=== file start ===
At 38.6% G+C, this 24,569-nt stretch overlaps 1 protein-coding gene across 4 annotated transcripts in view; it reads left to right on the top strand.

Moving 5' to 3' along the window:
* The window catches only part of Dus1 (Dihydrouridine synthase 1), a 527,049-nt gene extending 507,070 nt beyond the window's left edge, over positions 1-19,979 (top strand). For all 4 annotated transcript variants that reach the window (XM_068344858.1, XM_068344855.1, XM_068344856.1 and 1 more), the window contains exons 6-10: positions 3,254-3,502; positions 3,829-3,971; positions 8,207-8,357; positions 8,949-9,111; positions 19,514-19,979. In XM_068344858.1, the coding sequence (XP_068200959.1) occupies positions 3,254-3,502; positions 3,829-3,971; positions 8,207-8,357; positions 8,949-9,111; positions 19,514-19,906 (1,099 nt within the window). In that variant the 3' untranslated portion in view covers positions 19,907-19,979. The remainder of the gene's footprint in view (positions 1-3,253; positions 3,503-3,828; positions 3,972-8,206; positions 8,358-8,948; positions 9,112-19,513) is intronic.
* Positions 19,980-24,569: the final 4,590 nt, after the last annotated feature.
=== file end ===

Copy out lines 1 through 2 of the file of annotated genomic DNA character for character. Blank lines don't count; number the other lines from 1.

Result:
At 38.6% G+C, this 24,569-nt stretch overlaps 1 protein-coding gene across 4 annotated transcripts in view; it reads left to right on the top strand.

Moving 5' to 3' along the window: